It is a stone cold fact that pop culture representation of marginalized communities affects the real lives of people in those communities. On a personal level, humans have an intrinsic need to see themselves represented in stories; it’s how we figure out how to move through the world. On a broader level, depictions of marginalized people on TV and in film inform the way our culture views and treats minorities. GLAAD confirms this year after year with the research they put into their Where We Are On TV reports. Support of marriage equality in the United States, for example, rose in almost direct proportion to the number of gay characters on TV, and when GLAAD surveyed Americans who’d changed their minds about same-sex marriage, they found that “knowing” a gay TV character was commensurate to knowing a gay person in real life (and people are much less likely to support anti-gay legislation when they know a gay person).
It’s because of this irrefutable reality that trans women are, once again, being forced to speak out against a major film that will feature a cis man playing a trans women. The film is called Anything and it’s based on Timothy McNeil’s play of the same name. In it, a grieving widower falls in love with a transgender sex worker. That transgender sex worker will be played by Matt Bomer. Mark Ruffalo is the executive producer.
Before we dig into this specific film, let me just throw some numbers at you. According to a months-long deep dive Riese did earlier this year, of the 105 trans women we’ve seen in all of TV history, 59% of them have been subjected to hate speech, 68% of them have been intentionally misgendered, and almost half of them fall into the “deceptive trans person” trope. Prior to 2001, a trans woman had never played a trans woman on TV. Since then, only 20% of fictional trans women on TV have been played by actual trans women, and the most popular and critically acclaimed TV and films about trans women — Transparent, Dallas Buyer’s Club, The Danish Girl — all star cis men in the leading trans role.
Stories don’t happen inside a vacuum, so it’s important to contextualize those bleak numbers with what’s happening in the real world. 2016 has already seen the murder of at least 19 trans people in the United States, which means we’re on track to break last year’s already record-breaking year of reported trans murders. (We wrote more obituaries for murdered trans women last year than recaps for any single TV show we cover.) North Carolina implemented HB2, but it wasn’t an isolated incident. Over 50 anti-trans bills were introduced into state legislatures this year. Many of them were “bathroom bills,” but others tried to halt transition-related healthcare for incarcerated trans people or deny trans people the basic rights to their vital records.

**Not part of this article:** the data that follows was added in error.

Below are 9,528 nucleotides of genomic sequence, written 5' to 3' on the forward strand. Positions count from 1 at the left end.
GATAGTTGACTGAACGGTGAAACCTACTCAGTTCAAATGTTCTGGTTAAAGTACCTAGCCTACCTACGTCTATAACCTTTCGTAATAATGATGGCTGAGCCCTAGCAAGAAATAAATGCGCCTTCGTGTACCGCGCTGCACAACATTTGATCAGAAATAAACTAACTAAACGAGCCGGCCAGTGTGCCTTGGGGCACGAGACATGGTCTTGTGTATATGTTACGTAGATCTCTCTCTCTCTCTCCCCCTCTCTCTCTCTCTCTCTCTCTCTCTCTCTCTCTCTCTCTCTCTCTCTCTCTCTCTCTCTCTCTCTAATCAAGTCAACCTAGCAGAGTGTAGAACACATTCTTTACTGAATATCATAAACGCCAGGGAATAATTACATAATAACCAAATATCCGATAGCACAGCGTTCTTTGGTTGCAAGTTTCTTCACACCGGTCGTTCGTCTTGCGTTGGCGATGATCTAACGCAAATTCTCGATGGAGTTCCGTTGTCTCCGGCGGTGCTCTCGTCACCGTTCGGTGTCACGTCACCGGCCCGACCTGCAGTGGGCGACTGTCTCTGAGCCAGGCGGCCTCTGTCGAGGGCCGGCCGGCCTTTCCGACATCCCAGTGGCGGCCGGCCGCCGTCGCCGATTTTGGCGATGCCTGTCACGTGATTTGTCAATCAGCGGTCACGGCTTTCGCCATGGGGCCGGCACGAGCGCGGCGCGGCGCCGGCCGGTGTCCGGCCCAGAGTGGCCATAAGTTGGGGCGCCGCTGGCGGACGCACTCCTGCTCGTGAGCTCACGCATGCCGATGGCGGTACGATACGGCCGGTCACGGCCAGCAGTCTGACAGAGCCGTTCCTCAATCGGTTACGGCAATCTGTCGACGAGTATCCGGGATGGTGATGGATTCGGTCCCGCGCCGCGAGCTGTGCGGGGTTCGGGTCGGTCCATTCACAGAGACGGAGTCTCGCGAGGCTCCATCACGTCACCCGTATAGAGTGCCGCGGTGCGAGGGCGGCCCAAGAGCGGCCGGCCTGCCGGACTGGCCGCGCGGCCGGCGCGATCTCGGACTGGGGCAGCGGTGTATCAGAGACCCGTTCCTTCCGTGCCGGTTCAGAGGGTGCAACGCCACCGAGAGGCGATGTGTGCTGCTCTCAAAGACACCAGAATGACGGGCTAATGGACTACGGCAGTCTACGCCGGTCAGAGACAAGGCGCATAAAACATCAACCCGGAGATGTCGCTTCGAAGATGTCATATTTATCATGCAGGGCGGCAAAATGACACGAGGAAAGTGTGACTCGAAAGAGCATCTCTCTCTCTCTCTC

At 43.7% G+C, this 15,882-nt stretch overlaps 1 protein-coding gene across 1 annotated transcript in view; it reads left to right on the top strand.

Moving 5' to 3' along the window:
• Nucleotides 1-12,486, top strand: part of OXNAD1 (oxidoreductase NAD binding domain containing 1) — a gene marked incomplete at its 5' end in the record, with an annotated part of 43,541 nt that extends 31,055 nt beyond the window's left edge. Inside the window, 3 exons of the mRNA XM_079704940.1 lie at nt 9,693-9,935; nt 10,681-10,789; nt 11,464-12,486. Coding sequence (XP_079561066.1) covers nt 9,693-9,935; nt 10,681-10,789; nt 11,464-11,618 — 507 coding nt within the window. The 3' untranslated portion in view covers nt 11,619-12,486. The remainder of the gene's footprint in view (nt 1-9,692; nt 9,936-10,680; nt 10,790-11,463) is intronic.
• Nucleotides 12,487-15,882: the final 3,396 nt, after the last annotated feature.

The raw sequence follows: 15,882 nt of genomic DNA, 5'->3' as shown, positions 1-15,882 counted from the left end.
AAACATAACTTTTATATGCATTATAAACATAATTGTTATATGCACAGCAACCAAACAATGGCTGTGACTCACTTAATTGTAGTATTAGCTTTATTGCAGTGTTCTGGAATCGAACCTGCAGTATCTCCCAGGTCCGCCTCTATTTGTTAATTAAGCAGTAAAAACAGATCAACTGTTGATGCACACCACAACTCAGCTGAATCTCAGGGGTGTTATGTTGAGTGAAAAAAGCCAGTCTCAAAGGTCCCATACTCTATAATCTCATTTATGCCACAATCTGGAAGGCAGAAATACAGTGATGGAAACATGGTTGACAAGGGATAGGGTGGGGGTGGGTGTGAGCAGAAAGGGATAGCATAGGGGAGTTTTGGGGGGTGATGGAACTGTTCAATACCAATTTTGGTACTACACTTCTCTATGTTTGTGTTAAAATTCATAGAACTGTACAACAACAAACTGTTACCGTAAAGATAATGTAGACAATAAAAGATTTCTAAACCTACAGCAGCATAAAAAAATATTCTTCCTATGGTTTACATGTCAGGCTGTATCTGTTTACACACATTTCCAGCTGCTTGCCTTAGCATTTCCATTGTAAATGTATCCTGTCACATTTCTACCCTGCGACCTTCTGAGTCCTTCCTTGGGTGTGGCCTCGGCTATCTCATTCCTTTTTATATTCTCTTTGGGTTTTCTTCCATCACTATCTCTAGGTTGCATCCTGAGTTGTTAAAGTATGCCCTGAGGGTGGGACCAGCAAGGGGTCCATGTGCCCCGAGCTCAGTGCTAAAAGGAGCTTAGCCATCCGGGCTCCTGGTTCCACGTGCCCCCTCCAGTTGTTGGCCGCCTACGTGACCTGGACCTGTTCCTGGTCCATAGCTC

Trans women face a trifecta of oppression every single day: toxic pop culture representation, bigoted legislation, and the threat of horrific violence.
That’s the world Matt Bomer and Mark Ruffalo’s new movie is landing in.
On Twitter earlier this week, Her Story actress and co-writer Jen Richards — who auditioned for a role in Anything — articulated the problems with casting cis men to play trans women.
She posted a video — that Laverne Cox retweeted — to unpack the discussion further. In it, she reiterates that it is most often Black and brown trans women, often those who are poor, and often those who sleep with men, who are the most at risk for being murdered.
Both Ruffalo and Bomer seem surprised by the backlash to anything, which feels a little disingenuous given that even the most cursory research would have shown him how troubling it is to the trans community when cis men play trans women. But while Bomer has taken to blocking all dissenters on social media, including very well known trans actors and activists, Ruffalo seems more open to a conversation. At the end of her video and her Twitter statement, Jen Richards asked him to reach out to her.
There are other encouraging things about the response to Anything.
Firstly, the outcry has been pretty universal and plenty of mainstream media outlets have picked up on the story, including The Hollywood Reporter; they published an op-ed from GLAAD’s Nick Adams titled “Matt Bomer and Men Who Play Transgender Women Send a “Toxic and Dangerous” Message.”
But the most encouraging thing of all is that so many trans women can assert their rightful place in this conversation. Jen Richards declaring that she is the co-writer/co-EP/co-star of the Emmy-nominated web series Her Story at the beginning of her video is a huge deal. The bottom line in Hollywood is the bottom line. It’s all about the money. And so the argument goes that you can’t have a trans woman starring in a movie about trans women because there are no trans actresses, or that there are no trans actresses with names that are big enough to get studio funding. Trophies change the conversation. Her Story centers on the experiences of trans women, includes trans women in every step of the production process, and now it is nominated for an Emmy Award. Laverne Cox has also been nominated for an Emmy Award. Critical success isn’t reserved for cis men telling trans women’s stories. Trans actresses do exist and they are talented enough to pull down major award show nominations.
Anything has already been filmed. It will be in theaters. As will Michelle Rodriguez’s film, (Re)Assignment. Hollywood is not running out of ways to make movies than endanger trans women, but it is running out of excuses. The trans women who are being rightly lauded for their acting and writing and directing and producing are making damn sure of that.
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